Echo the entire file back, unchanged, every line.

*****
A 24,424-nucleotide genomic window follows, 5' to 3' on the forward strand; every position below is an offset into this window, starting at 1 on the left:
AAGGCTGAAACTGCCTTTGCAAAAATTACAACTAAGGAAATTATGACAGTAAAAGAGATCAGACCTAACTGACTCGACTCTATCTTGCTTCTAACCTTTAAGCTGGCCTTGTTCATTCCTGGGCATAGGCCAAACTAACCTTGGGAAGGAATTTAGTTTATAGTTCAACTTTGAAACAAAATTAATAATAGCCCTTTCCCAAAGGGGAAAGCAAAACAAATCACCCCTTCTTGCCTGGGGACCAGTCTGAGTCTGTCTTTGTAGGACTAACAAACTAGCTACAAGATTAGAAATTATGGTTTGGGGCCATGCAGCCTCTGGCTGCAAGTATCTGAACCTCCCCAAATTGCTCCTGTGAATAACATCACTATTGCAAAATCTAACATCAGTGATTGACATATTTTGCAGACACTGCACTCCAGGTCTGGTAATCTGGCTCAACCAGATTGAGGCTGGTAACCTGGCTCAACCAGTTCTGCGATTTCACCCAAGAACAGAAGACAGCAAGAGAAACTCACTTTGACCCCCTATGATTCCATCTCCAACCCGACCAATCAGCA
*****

A 24,424-nucleotide genomic window follows, 5' to 3' on the forward strand; every position below is an offset into this window, starting at 1 on the left:
AAGGCTGAAACTGCCTTTGCAAAAATTACAACTAAGGAAATTATGACAGTAAAAGAGATCAGACCTAACTGACTCGACTCTATCTTGCTTCTAACCTTTAAGCTGGCCTTGTTCATTCCTGGGCATAGGCCAAACTAACCTTGGGAAGGAATTTAGTTTATAGTTCAACTTTGAAACAAAATTAATAATAGCCCTTTCCCAAAGGGGAAAGCAAAACAAATCACCCCTTCTTGCCTGGGGACCAGTCTGAGTCTGTCTTTGTAGGACTAACAAACTAGCTACAAGATTAGAAATTATGGTTTGGGGCCATGCAGCCTCTGGCTGCAAGTATCTGAACCTCCCCAAATTGCTCCTGTGAATAACATCACTATTGCAAAATCTAACATCAGTGATTGACATATTTTGCAGACACTGCACTCCAGGTCTGGTAATCTGGCTCAACCAGATTGAGGCTGGTAACCTGGCTCAACCAGTTCTGCGATTTCACCCAAGAACAGAAGACAGCAAGAGAAACTCACTTTGACCCCCTATGATTCCATCTCCAACCCGACCAATCAGCA